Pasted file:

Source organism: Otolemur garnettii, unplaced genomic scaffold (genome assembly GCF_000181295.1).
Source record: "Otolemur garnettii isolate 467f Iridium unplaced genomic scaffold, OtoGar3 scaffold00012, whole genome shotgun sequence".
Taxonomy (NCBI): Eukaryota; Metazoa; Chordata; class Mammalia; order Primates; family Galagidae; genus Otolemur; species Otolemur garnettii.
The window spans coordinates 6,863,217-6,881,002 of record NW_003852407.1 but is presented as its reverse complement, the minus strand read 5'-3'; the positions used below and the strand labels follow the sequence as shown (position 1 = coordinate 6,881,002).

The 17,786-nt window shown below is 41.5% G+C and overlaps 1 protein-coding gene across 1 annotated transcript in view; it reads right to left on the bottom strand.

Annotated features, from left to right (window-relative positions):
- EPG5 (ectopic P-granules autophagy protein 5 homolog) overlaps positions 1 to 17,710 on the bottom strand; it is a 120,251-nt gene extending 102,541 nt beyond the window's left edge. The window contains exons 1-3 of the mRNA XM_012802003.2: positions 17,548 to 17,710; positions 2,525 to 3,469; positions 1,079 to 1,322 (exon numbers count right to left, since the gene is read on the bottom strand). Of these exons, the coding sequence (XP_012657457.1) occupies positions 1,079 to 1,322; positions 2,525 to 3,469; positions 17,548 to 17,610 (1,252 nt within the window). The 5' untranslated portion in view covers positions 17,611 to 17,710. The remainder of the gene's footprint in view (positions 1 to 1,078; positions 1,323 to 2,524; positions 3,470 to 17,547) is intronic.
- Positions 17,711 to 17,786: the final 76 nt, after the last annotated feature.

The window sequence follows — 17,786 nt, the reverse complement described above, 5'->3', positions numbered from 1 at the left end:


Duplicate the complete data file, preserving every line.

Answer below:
Source organism: Otolemur garnettii, unplaced genomic scaffold (genome assembly GCF_000181295.1).
Source record: "Otolemur garnettii isolate 467f Iridium unplaced genomic scaffold, OtoGar3 scaffold00012, whole genome shotgun sequence".
Taxonomy (NCBI): Eukaryota; Metazoa; Chordata; class Mammalia; order Primates; family Galagidae; genus Otolemur; species Otolemur garnettii.
The window spans coordinates 6,863,217-6,881,002 of record NW_003852407.1 but is presented as its reverse complement, the minus strand read 5'-3'; the positions used below and the strand labels follow the sequence as shown (position 1 = coordinate 6,881,002).

The 17,786-nt window shown below is 41.5% G+C and overlaps 1 protein-coding gene across 1 annotated transcript in view; it reads right to left on the bottom strand.

Annotated features, from left to right (window-relative positions):
- EPG5 (ectopic P-granules autophagy protein 5 homolog) overlaps positions 1 to 17,710 on the bottom strand; it is a 120,251-nt gene extending 102,541 nt beyond the window's left edge. The window contains exons 1-3 of the mRNA XM_012802003.2: positions 17,548 to 17,710; positions 2,525 to 3,469; positions 1,079 to 1,322 (exon numbers count right to left, since the gene is read on the bottom strand). Of these exons, the coding sequence (XP_012657457.1) occupies positions 1,079 to 1,322; positions 2,525 to 3,469; positions 17,548 to 17,610 (1,252 nt within the window). The 5' untranslated portion in view covers positions 17,611 to 17,710. The remainder of the gene's footprint in view (positions 1 to 1,078; positions 1,323 to 2,524; positions 3,470 to 17,547) is intronic.
- Positions 17,711 to 17,786: the final 76 nt, after the last annotated feature.

The window sequence follows — 17,786 nt, the reverse complement described above, 5'->3', positions numbered from 1 at the left end: